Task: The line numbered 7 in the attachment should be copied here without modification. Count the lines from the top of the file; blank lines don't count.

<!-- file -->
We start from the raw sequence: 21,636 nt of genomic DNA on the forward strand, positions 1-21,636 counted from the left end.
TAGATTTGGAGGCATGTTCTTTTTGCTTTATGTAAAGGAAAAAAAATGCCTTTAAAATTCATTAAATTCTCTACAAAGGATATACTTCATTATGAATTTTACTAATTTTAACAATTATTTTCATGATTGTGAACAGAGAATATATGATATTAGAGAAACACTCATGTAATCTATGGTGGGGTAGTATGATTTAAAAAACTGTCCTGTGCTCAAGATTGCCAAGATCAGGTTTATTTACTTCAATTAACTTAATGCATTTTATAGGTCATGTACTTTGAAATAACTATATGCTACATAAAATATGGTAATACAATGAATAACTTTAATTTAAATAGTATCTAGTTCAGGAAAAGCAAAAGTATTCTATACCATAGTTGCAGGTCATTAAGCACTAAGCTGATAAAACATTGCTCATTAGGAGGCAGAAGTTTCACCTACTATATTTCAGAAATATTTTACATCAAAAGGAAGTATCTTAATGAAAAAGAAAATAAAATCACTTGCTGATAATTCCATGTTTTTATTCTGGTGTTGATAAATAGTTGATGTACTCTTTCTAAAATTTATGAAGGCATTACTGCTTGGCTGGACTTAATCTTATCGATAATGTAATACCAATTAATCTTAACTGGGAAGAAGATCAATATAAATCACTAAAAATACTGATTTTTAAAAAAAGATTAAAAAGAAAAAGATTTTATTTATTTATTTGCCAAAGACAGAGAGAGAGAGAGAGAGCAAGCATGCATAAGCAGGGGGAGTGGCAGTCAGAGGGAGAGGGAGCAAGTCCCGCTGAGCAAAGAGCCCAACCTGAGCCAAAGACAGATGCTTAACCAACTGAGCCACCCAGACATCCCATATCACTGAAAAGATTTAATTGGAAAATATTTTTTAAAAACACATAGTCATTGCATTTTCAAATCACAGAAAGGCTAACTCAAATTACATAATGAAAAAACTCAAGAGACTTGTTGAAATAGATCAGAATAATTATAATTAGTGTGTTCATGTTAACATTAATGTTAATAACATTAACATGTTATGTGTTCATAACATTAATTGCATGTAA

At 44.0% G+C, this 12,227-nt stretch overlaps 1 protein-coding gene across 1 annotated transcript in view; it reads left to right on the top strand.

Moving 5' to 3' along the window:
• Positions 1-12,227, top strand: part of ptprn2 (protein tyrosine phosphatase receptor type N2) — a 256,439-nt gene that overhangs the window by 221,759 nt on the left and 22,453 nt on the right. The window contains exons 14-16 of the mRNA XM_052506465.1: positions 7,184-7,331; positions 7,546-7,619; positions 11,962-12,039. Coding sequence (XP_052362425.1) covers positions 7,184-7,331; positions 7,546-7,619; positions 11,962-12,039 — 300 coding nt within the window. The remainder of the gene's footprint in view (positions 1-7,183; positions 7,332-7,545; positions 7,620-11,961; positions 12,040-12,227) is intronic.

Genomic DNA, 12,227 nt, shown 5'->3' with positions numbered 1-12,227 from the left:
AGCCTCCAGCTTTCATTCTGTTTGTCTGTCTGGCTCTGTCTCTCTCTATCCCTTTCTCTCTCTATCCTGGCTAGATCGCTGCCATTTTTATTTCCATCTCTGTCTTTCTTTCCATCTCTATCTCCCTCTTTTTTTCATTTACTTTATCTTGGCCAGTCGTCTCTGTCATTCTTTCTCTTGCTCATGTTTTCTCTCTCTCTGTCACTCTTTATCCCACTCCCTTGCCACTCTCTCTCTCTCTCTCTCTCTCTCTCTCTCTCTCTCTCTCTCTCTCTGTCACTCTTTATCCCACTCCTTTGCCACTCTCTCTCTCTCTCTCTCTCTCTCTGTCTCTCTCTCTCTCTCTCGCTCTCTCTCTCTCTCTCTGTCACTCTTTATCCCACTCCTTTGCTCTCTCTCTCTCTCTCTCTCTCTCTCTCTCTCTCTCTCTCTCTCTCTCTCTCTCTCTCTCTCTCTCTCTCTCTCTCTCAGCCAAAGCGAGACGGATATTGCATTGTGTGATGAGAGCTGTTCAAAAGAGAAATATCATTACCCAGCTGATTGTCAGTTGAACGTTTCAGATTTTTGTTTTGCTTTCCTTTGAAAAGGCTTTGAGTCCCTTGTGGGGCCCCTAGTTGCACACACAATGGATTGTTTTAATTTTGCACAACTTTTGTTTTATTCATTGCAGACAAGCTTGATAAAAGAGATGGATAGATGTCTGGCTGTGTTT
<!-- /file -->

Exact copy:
AGCCTCCAGCTTTCATTCTGTTTGTCTGTCTGGCTCTGTCTCTCTCTATCCCTTTCTCTCTCTATCCTGGCTAGATCGCTGCCATTTTTATTTCCATCTCTGTCTTTCTTTCCATCTCTATCTCCCTCTTTTTTTCATTTACTTTATCTTGGCCAGTCGTCTCTGTCATTCTTTCTCTTGCTCATGTTTTCTCTCTCTCTGTCACTCTTTATCCCACTCCCTTGCCACTCTCTCTCTCTCTCTCTCTCTCTCTCTCTCTCTCTCTCTCTCTCTCTGTCACTCTTTATCCCACTCCTTTGCCACTCTCTCTCTCTCTCTCTCTCTCTCTGTCTCTCTCTCTCTCTCTCGCTCTCTCTCTCTCTCTCTGTCACTCTTTATCCCACTCCTTTGCTCTCTCTCTCTCTCTCTCTCTCTCTCTCTCTCTCTCTCTCTCTCTCTCTCTCTCTCTCTCTCTCTCTCTCTCTCTCTCAGCCAAAGCGAGACGGATATTGCATTGTGTGATGAGAGCTGTTCAAAAGAGAAATATCATTACCCAGCTGATTGTCAGTTGAACGTTTCAGATTTTTGTTTTGCTTTCCTTTGAAAAGGCTTTGAGTCCCTTGTGGGGCCCCTAGTTGCACACACAATGGATTGTTTTAATTTTGCACAACTTTTGTTTTATTCATTGCAGACAAGCTTGATAAAAGAGATGGATAGATGTCTGGCTGTGTTT